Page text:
Colorado Senate gives initial backing to oil and gas rules |

Colorado Senate gives initial backing to oil and gas rules

Colleen Slevin
The Associated Press
Aspen, CO Colorado

DENVER ” The Colorado state Senate gave initial backing to new regulations for oil and gas regulations on Tuesday over the objections of Republicans, who said they could further hurt an already struggling industry.

The bill containing those rules and other, more routine state regulations (House Bill 1292) passed in a voice vote but still must pass a second, recorded vote.

Senate Minority Leader Josh Penry, R-Grand Junction, said drilling has already declined in the West during the recession and argued the rules could hurt the industry in Colorado even more.

He said lawmakers would be eager to give incentives to any other industry that was ailing rather and said Colorado should follow the lead of New Mexico Gov. Bill Richardson in modifying its rules.

“Oil and gas is a second-class citizen in this building, in this administration,” said Penry, who is considering challenging Democratic Gov. Bill Ritter in next year’s election.

Sen. Jennifer Veiga, D-Denver, countered that the rules Colorado is poised to impose are on par with the modified rules New Mexico is now living under. She also said the commission wisely imposed some wildlife and water restrictions on the Western Slope because it has more sensitive wildlife habitat but exempted the Plains from those rules.

Penry had accused Ritter’s administration of playing politics by excluding some parts of the state from parts of the rules.

“That’s not arbitrary and capricious. That’s smart, that’s efficient,” Veiga said.

The new rules were drafted under legislation passed by state lawmakers in 2007 directing the commission to consider the effect of drilling on wildlife and the environment in regulating drilling. At the time, the energy industry was booming.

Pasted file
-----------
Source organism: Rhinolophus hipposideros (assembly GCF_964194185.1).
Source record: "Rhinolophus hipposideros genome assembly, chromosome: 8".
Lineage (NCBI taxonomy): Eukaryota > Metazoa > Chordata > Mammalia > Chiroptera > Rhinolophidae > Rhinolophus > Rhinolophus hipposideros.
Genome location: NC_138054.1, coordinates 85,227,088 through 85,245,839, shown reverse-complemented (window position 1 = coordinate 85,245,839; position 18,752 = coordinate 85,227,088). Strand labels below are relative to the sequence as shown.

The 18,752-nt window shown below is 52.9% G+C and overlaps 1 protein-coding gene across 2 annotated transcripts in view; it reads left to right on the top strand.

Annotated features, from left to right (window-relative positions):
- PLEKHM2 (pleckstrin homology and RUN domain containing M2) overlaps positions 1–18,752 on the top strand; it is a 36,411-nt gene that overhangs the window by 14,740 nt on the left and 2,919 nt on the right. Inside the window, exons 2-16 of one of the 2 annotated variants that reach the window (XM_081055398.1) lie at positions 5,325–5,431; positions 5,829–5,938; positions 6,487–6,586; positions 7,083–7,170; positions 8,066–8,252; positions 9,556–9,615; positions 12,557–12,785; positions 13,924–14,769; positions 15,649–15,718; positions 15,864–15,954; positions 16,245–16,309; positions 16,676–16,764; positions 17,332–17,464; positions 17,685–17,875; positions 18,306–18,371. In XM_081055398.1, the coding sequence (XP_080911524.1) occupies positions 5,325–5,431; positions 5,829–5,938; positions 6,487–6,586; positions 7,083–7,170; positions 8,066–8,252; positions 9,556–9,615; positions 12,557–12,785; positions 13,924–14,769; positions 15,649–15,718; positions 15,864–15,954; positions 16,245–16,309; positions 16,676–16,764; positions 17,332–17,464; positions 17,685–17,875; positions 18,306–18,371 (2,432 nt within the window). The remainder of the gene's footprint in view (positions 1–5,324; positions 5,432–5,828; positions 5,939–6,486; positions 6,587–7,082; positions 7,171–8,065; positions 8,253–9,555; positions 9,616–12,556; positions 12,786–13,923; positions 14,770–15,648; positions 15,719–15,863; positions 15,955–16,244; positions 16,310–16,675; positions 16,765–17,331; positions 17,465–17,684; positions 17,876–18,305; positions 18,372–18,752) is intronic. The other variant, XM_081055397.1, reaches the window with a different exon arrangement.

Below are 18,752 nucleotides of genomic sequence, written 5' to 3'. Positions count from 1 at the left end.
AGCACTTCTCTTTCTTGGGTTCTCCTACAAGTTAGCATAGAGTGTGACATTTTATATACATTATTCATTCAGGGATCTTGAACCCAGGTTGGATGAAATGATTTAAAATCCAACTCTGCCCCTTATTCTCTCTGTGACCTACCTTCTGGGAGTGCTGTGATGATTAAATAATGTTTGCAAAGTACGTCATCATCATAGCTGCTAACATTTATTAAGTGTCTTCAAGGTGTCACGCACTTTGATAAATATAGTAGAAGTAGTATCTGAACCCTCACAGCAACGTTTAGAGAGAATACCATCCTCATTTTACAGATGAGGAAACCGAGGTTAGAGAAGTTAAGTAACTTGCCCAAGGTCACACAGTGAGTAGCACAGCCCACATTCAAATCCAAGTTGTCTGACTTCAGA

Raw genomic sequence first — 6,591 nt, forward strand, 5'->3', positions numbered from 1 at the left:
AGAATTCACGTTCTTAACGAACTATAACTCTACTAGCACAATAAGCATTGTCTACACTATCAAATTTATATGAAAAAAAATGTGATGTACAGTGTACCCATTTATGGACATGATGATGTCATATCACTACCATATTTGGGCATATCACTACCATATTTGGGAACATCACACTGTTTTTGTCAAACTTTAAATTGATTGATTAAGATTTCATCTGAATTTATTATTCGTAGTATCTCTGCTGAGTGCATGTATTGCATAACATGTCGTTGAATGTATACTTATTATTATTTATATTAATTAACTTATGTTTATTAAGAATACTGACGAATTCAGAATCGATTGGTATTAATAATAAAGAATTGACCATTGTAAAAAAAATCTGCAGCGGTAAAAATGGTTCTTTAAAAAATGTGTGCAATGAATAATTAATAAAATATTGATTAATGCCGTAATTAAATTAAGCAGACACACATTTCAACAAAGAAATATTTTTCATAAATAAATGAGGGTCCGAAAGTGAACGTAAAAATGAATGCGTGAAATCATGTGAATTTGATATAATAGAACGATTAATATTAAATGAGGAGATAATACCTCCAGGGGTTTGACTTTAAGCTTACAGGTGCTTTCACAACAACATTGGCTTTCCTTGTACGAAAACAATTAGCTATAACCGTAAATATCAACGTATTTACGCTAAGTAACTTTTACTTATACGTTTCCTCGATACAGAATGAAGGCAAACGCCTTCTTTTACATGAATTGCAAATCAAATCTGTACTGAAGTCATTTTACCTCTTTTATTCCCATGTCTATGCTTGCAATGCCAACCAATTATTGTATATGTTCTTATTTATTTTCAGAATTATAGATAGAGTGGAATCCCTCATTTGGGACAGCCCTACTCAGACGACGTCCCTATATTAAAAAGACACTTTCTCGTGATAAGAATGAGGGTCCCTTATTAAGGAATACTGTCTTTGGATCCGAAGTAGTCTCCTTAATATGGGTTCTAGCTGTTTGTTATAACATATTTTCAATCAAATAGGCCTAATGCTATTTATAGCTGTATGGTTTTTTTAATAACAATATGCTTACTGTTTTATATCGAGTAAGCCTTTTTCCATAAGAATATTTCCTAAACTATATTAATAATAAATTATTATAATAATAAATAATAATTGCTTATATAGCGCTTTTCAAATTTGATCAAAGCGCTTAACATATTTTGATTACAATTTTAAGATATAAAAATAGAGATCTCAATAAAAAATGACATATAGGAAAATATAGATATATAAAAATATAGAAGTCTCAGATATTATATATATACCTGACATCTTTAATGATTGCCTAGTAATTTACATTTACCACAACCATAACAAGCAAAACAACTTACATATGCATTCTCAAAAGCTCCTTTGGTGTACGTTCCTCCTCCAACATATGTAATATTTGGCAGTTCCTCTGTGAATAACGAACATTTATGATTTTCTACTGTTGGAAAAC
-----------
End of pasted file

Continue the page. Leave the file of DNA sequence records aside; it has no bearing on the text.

Technically, lawmakers are now reviewing the rules only to make sure the commission stayed within the legal bounds of the 2007 legislation. But the debate at the Capitol has focused largely on whether the rules should be scaled back or changed to prevent the further loss of jobs during the economic downturn.

Sen. Gail Schwartz, D-Snowmass Village, said the new rules are needed to protect the state’s environment, which is also part of its economy, as well as its residents. She held up a photograph of mountains near Aspen and another showing household tap water on fire because of gas that had seeped into a home.

Penry, who backed the bills that set the regulations in motion, said he agreed with rules protecting water quality and the environment but said other rules would weaken private property rights.

He proposed an amendment that would have tripled the fines for noise and odor violations and increased the distance required between wells and water supplies in exchange for weakening other parts of the rules.

One of the main changes Penry offered would have barred the commission from requiring that wells be placed in a certain part of a property if surface rights owners objected.

The amendment failed in a 21-12 party line vote. Two Republicans were excused.

The amendment would have also changed one a rules that allows the state health department and state wildlife officials to appeal commission rulings on drilling. Veiga said the commission has already scheduled a hearing next week to consider changing that rule in response to criticism.

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